Westland Limousine

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Limousine
Westland limousine line drawing from Flight 1921.JPG
Role Light Transport Biplane
Manufacturer Westland Aircraft
Designer R A Bruce, P W Petter[1]
First flight 1919
Introduction 1920
Retired 1925
Number built 8

The Westland Limousine was a 1920s British single-engined four-seat light transport aircraft built by Westland Aircraft.

History[edit]

At the end of the World War I the prospect of an expanding aviation market led Westland Aircraft to design a light transport aircraft for three passengers. It was Westland's first commercial aeroplane and designated the Westland Limousine I, the first aircraft (initially registered K-126, but quickly re-registered G-EAFO) flew in July 1919. A biplane, it was powered by one Rolls-Royce Falcon III engine. The passengers were in an enclosed cabin, the pilot sat in the port rear of the four seats. His seat was raised to enable his head to be raised through the cabin roof. The second aircraft (G-EAJL) was designated the Limousine II and was completed in October 1919.[2]

Both the first and second aircraft were used from September 1920 for two months on an experimental express air mail service between Croydon and Le Bourget. A third aircraft was built and was at first test flown with a new Cosmos Jupiter engine, but later was fitted with the Falcon III. Another four aircraft were built, two of which were used by Instone Air Line to fly from London to Paris and Brussels.

To meet the Air Ministry's 1920 Commercial Aircraft Competition the aircraft was re-designed as the larger Limousine III for five passengers. It used the 450 hp Napier Lion engine. The aircraft won the £7,500 Air Ministry prize but only one more aircraft was constructed which was later operated by Instone Air Line.

The first Limousine III (registered G-EARV) pioneered air transport in Newfoundland when it was operated by the Aerial Survey Company (Newfoundland) Ltd. It was used for seal and fishery spotting including being used on skis. Two of the earlier Limousine IIs were also to end up in Newfoundland. The company operated in Newfoundland until the end of 1923 carrying mail and passengers to remote outposts.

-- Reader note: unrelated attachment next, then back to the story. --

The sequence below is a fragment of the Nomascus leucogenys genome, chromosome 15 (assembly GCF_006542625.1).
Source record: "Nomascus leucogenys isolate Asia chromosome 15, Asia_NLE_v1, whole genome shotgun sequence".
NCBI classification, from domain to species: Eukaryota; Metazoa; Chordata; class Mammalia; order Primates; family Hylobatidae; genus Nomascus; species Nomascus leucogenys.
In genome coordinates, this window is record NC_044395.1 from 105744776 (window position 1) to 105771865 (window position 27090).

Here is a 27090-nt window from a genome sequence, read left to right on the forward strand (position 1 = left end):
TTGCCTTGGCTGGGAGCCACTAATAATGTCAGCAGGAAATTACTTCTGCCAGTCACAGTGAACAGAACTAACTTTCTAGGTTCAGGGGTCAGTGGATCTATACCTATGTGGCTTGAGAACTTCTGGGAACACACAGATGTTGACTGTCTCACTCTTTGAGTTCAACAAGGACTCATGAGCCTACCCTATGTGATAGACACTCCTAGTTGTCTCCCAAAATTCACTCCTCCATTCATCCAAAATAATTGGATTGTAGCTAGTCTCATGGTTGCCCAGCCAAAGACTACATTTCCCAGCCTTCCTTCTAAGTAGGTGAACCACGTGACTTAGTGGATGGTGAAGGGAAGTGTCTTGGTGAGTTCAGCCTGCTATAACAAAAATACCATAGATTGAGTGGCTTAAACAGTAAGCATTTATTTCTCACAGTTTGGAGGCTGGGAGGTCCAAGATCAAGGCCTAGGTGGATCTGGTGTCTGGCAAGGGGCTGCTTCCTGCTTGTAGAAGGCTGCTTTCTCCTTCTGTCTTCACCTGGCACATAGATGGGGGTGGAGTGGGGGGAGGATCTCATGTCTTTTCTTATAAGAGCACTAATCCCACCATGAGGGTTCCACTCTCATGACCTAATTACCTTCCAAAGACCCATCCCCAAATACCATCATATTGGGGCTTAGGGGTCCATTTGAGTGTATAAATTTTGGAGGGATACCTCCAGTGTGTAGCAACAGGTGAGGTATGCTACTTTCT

Aircraft[edit]

Limousine I
Prototype Falcon III powered aircraft G-EAFO, destroyed in 1925 in a ground collision with a Fairey Fawn at Netheravon.
Limousine II
Four-seat production aircraft (five built).
Limousine III
Larger five-seat version (two built)

Specifications (Limousine III)[edit]

Data from British Civil Aircraft 1919-1972:Volume III [3]

General characteristics

Performance

References[edit]

  1. ^ Flight 28 August 1919
  2. ^ James 1991, p.88.
  3. ^ Jackson 1988, p.238.
  4. ^ a b James 1991, p.93.
  • The Illustrated Encyclopedia of Aircraft (Part Work 1982-1985). Orbis Publishing. 
  • Jackson, A.J. (1974). British Civil Aircraft since 1919. London: Putnam. ISBN 0-370-10014-X. 
  • Jackson, A.J. (1988). British Civil Aircraft 1919-1972:Volume III. London: Putnam. ISBN 0-85177-818-6. 
  • James, Derek N. (1991). Westland Aircraft since 1915. London: Putnam Aeronautical Books. ISBN 0-85177-847-X. 

External links[edit]

  • ""Westlands" of Yeovil" (PDF). Flight XI (32): 1054–1055. August 7, 1919. No. 554. Retrieved January 12, 2011.  Contemporary initial report on the Limousine I with photographs.
  • "The Westland Limousine" (PDF). Flight XI (35): 1145–1148. August 28, 1919. No. 557. Retrieved January 12, 2011.  Contemporary technical description of the Limousine I with photographs and drawings.